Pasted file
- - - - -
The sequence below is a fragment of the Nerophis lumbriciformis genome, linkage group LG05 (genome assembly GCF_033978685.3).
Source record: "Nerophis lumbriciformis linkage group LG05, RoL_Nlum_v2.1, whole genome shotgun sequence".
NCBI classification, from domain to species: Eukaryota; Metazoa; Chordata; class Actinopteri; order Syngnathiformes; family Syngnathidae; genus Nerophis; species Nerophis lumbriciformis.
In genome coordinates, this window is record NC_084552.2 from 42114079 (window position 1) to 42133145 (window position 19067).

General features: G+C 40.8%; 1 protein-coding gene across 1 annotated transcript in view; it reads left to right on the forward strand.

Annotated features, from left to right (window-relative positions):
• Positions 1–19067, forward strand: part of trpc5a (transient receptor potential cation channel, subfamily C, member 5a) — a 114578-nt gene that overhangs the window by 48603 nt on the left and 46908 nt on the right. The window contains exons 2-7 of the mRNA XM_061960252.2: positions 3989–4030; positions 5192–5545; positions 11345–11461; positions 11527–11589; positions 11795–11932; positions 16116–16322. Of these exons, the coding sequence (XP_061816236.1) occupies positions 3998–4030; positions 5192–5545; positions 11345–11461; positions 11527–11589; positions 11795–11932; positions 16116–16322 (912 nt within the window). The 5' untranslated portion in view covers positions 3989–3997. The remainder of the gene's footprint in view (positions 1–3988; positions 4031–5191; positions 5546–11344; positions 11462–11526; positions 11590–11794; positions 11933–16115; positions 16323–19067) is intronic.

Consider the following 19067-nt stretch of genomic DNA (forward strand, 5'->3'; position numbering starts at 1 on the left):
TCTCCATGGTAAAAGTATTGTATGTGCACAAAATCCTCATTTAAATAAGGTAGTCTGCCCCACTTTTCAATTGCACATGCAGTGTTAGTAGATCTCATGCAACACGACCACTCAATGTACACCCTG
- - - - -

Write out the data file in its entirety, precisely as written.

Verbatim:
The sequence below is a fragment of the Nerophis lumbriciformis genome, linkage group LG05 (genome assembly GCF_033978685.3).
Source record: "Nerophis lumbriciformis linkage group LG05, RoL_Nlum_v2.1, whole genome shotgun sequence".
NCBI classification, from domain to species: Eukaryota; Metazoa; Chordata; class Actinopteri; order Syngnathiformes; family Syngnathidae; genus Nerophis; species Nerophis lumbriciformis.
In genome coordinates, this window is record NC_084552.2 from 42114079 (window position 1) to 42133145 (window position 19067).

General features: G+C 40.8%; 1 protein-coding gene across 1 annotated transcript in view; it reads left to right on the forward strand.

Annotated features, from left to right (window-relative positions):
• Positions 1–19067, forward strand: part of trpc5a (transient receptor potential cation channel, subfamily C, member 5a) — a 114578-nt gene that overhangs the window by 48603 nt on the left and 46908 nt on the right. The window contains exons 2-7 of the mRNA XM_061960252.2: positions 3989–4030; positions 5192–5545; positions 11345–11461; positions 11527–11589; positions 11795–11932; positions 16116–16322. Of these exons, the coding sequence (XP_061816236.1) occupies positions 3998–4030; positions 5192–5545; positions 11345–11461; positions 11527–11589; positions 11795–11932; positions 16116–16322 (912 nt within the window). The 5' untranslated portion in view covers positions 3989–3997. The remainder of the gene's footprint in view (positions 1–3988; positions 4031–5191; positions 5546–11344; positions 11462–11526; positions 11590–11794; positions 11933–16115; positions 16323–19067) is intronic.

Consider the following 19067-nt stretch of genomic DNA (forward strand, 5'->3'; position numbering starts at 1 on the left):
TCTCCATGGTAAAAGTATTGTATGTGCACAAAATCCTCATTTAAATAAGGTAGTCTGCCCCACTTTTCAATTGCACATGCAGTGTTAGTAGATCTCATGCAACACGACCACTCAATGTACACCCTG